For a cold in the head just appearing inhale spirits of camphor. Put one or two drops of camphor on a small lump of sugar, dissolve in a wine glass of water, (one gill) and take a teaspoonful every half hour. Take a good cathartic or drink four or five glasses of hot water at bed time and in half an hour follow with four more glasses of hot water. Gargle sore throat with warm water and alcohol or warm water and salt using one level teaspoon of salt to a pint of water. If cold has made the throat or lungs sore, dip a cloth in cold water, wring dry and spread it on throat or chest. Cover with three thicknesses of dry flannel and bind it on securely. Take a hot foot bath and go to bed. This treatment should cure your cold. If is doesn’t it will be a wise thing to call a physician in the morning before alarming symptoms are developed. Bathe frequently, drink plenty of water and keep the bowels in regular action and prevent colds.
Source: Civic League Cook BookFiled under Remedy | Tags: alcohol, bowels, camphor, cathartic, chest, civic, cold, colds, flannel, foot bath, gargle, lung, lungs, salt, spirits of camphor, sugar, throat | Comment (0)
Take of marsh-mallow roots and of liquorice roots each one ounce; of linseed, half an ounce; shave the roots very thinly; put them and the linseed into a clean earthen pot with one quart of hot water, cover with the lid, and set the whole on the hob of the fire to simmer for half an hour or more; then strain the drink into a clean jug, sweeten with honey, and when it has become quite cold, let it be given in small quantities several times in the course of the day. This mucilaginous beverage is most beneficial in relieving persons who are suffering from cold on the chest, and also those who are afflicted with gravel, etc.
Source: A Plain Cookery Book for the Working Classes, C.E. FrancatelliFiled under Remedy | Tags: chest, cold, cough, coughs, francatelli, gravel, honey, licorice, linseed, liquorice, lung, lungs, marsh mallow, marshmallow | Comment (0)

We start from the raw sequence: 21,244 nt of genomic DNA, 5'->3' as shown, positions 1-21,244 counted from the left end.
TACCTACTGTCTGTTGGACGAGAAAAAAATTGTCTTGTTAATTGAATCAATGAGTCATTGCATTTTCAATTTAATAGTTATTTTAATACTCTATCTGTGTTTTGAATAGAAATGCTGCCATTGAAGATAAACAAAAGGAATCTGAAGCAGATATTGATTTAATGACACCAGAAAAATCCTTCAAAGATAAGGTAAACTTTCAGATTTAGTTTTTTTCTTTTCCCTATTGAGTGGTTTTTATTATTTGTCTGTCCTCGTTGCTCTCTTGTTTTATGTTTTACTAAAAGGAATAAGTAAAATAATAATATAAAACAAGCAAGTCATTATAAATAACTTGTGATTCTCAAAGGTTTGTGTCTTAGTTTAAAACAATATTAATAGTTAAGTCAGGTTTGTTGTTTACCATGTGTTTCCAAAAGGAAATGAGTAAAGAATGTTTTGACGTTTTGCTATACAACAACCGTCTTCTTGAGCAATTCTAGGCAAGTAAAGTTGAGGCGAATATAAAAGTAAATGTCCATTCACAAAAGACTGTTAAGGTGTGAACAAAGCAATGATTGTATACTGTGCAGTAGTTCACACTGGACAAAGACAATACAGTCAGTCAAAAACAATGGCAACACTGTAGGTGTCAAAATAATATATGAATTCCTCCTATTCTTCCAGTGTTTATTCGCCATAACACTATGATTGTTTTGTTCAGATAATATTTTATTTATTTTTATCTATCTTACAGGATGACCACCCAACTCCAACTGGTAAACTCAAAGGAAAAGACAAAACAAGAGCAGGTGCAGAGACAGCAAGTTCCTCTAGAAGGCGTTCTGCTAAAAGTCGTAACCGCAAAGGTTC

Sit erect and inflate the lungs fully. Then, retaining the breath, bend forward slowly until the chest meets the knees. After slowly arising again to the erect position, slowly exhale the breath. Repeat this process a second time, and the nerves will be found to have received an access of energy that will enable them to perform their natural functions.
Source: The White House Cookbook, F.L. GilletteFiled under Remedy | Tags: breath, breathing, hiccough, hiccup, hiccups, lung, lungs, whitehouse | Comment (0)
For a sore throat and congested lungs take a glass of hot flaxseed, add the juice of two lemons, sweeten to taste, and let boil in a double boiler for one hour, then strain.
Source: Audel’s Household Helps, Hints and ReceiptsFiled under Remedy | Tags: audel, congestion, lemon, lemon juice, lung, lungs, sore throat, throat | Comment (0)
In cases of chronic bronchitis, with difficult breathing and scanty expectoration, the use of banana juice has been highly praised. The juice is prepared by cutting up the bananas in small pieces and putting them with plenty of sugar into a closed glass jar. The latter is then placed in cold water, which is gradually made to boil. When the boiling-point is reached, the process is complete. Of the sirup so made, a teaspoonful every hour is the proper dose.
Source: Audel’s Household Helps, Hints and ReceiptsFiled under Remedy | Tags: audel, banana, breathing, bronchitis, expectoration, lung, lungs, sirup, sugar, syrup | Comment (0)
Make a strong tea of everlasting–strain, and put to a quart of it two ounces of figs or raisins, two of liquorice, cut in bits. Boil them in the tea for twenty minutes, then take the tea from the fire, and add to it the juice of a lemon. This is an excellent remedy for a tight cough–it should be drank freely, being perfectly innocent. It is the most effectual when hot.
Source: The American HousewifeFiled under Remedy | Tags: chest, cough, figs, housewife, lemon, licorice, liquorice, lung, lungs, raisins, tea, throat, tight cough | Comment (0)
An excellent remedy for cough is made as follows: Take a cup of mutton tallow and two great spoonfuls of spirits of turpentine; put into the turpentine all the camphor gum that it will dissolve, then add to the cup of tallow, melted, mix thoroughly, and keep where you can have it ready to apply to the throat or chest on a cloth when needed, covering warmly. This gives almost instant relief. It is a remedy of one of our best and oldest physicians, who has saved many lives by its use. It is good for any lung trouble, croup, or colds.
Source: Audel’s Household Helps, Hints and ReceiptsFiled under Remedy | Tags: audel, camphor, chest, cold, cough, croup, gum, lung, lungs, mutton, spirits of turpentine, tallow, throat, turpentine | Comment (0)